We made a plan of how to validate each hypothesis—what we wanted to measure, what metrics we would track, and what results would mean they had been validated successfully.
Step 4: Develop personas.
We created personas based on the previous user interviews. It’s very important to not only trust your own expertise but also to know who you’re building your product for and to always design with the end user in mind.
Step 5: Prioritize features based on the value they provide.
For brainstorming features and choosing which would go into development, we combined our Lean UX approach with MoSCoW Prioritization. This approach helps teams prioritize solutions according to the resources available. The letters stand for:
- Must have
- Should have
- Could have
- Won’t have this time
All team members then give an agreed-upon number of points to features they consider most important. Features given the most points are designated as highest priority.
Step 6: Everyone sketches ideas.
All team members had to sketch their own solutions, then present them and get feedback. Good ideas don’t come from designers exclusively—it’s important to include everybody in the process in order to make sure you’re not missing out on some great proposals.
Step 7: Refine the solution and test it.
We critiqued sketches together and decided on the optimal solution. Then we created low-fidelity wireframes and put them together in a simple MVP that we could show to users and test whether our new idea made sense at all.
Step 8: Get feedback.
On the last day, we scheduled user testing with potential clients. The whole team conducted the testing in pairs: one interviewing and the other writing notes. This was very important in order for the whole team to hear reactions to their solution offering different perspectives than may have been anticipated.
We showed the testers wireframes on a mobile phone and asked them to mimic tapping around, explain what they wanted to achieve, and share their thoughts along the way.
Even if our solution did not meet our users’ needs successfully during testing, we would still have gained valuable feedback and insight into what new direction to take our product.
Happily, the potential early adopters we tested with were excited about our solution.
Benefits of Lean UX
The experiment was a success, and we decided to include Lean UX methodology in the company’s regular processes going forward. Throughout the product testing process, we sent the participating team members frequent surveys to gauge their reactions—the feedback was consistently positive. The team trusted the Lean UX method and felt confident that it was guiding us in the right direction.
Our biggest success was that the Lean UX design process helped get everyone on the team excited about making this tremendous, previously daunting pivot. Other benefits for the team include:
- Positive team reactions and motivation to abandon the previous version of the product and start working on the new concept
- Validation of the core product and main features by the target audience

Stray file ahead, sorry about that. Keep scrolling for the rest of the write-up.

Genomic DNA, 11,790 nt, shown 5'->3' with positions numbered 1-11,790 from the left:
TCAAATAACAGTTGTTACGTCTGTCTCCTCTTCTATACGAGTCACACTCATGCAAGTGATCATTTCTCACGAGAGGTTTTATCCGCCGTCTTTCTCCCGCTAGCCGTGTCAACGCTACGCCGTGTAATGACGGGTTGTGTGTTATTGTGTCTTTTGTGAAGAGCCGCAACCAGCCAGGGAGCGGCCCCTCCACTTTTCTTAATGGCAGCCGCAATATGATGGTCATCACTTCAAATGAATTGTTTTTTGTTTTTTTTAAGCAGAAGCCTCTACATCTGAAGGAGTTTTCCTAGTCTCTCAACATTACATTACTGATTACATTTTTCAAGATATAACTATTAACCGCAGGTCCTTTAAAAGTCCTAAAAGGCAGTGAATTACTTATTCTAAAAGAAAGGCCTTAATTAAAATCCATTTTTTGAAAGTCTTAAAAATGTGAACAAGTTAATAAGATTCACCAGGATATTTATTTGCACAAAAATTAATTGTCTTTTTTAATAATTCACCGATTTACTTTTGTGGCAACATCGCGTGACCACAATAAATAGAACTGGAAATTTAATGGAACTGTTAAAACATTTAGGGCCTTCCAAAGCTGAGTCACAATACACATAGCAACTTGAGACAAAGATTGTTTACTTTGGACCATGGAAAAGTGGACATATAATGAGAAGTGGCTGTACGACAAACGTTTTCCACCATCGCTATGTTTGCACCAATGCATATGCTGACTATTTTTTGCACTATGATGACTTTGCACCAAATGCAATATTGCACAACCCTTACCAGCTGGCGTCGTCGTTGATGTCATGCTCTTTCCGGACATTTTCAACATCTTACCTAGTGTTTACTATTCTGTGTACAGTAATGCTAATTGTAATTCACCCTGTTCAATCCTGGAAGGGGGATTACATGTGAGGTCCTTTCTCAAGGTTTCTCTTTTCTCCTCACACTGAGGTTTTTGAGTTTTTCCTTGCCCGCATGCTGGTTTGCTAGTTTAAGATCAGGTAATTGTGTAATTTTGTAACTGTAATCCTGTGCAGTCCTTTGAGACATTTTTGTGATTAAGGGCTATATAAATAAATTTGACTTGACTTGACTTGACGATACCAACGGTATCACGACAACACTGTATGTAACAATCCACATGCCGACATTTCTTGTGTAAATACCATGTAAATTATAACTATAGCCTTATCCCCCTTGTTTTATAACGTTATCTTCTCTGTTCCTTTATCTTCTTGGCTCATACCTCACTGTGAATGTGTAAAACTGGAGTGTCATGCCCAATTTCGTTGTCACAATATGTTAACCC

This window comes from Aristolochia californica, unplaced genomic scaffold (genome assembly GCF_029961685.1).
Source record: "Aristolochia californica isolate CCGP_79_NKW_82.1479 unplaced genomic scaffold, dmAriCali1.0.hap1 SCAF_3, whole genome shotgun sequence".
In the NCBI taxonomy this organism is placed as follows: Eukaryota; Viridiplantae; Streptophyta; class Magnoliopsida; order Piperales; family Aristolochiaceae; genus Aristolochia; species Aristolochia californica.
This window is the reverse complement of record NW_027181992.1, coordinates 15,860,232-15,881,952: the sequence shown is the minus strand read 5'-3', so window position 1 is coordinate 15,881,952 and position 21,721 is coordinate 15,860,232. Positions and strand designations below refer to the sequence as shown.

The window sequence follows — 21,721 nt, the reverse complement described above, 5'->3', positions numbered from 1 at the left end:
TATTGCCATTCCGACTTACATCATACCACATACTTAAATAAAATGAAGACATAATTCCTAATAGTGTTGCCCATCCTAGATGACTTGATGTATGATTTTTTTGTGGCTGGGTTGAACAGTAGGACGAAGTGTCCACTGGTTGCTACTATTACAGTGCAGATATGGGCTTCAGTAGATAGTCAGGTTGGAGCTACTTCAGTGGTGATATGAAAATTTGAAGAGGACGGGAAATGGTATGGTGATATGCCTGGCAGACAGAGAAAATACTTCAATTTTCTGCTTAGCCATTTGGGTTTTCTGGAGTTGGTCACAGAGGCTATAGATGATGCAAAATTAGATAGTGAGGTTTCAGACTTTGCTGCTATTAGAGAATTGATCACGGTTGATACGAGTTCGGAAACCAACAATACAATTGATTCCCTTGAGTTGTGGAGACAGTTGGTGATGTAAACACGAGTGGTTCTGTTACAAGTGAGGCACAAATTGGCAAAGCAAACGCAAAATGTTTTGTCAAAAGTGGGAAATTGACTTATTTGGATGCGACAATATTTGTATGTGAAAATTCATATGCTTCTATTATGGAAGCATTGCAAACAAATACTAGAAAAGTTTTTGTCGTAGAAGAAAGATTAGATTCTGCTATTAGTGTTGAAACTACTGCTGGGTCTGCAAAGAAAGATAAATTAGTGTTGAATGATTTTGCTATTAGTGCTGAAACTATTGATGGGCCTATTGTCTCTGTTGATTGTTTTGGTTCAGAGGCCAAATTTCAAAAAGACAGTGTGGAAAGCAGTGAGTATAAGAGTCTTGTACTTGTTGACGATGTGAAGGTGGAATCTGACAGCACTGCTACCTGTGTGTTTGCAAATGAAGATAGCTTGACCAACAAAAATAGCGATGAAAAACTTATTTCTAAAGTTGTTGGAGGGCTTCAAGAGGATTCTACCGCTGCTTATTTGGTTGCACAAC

- Showing the importance of early testing for the business, ensuring the success of a product
- Improving the design team’s position in the company as well as between colleagues
Applying Lean UX Principles to Product Development
If you care about what you’re doing and realize things could be better, take the responsibility of introducing the necessary changes and ensure the improvements grow roots in company culture.
Bringing Lean UX principles into your product development processes can make your team more efficient and improve your products. Adapt and tailor the framework to your team’s specific needs and dynamics.
At the end of the day, we all have the same goal within the company, even if perspectives on how to achieve it are different. If your job is to create a product that users will love and the business will benefit from, then you may have to first create the working conditions in which you and your team can accomplish this.
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Further reading on the Toptal Design Blog:
Understanding the basics
What does Lean UX mean?
Lean UX is a user-centered design framework for collaboration and iterative validation during the design process. By focusing on user research and feedback over excessive documentation, Lean UX helps teams build products people actually need.
What is UX in Agile?
Agile involves quick design sprints as part of the UX design process. Lean UX principles are the foundation of design within the Agile product development process.
What is UX methodology?
UX methodology describes the UX design workflow and processes by which designers design experiences for users. UX methodology includes various phases in the UX process and design workflow including user research and validation.
What is a UX framework?
A UX framework is a way to define an overall approach to user experience design. Lean UX design is one such framework for product teams to incorporate iterative validation into their UX workflow.
Located in Helsinki, Finland
Member since April 2, 2018
About the author
Tatjana is a UX and product designer with more than four years of experience creating web and mobile applications.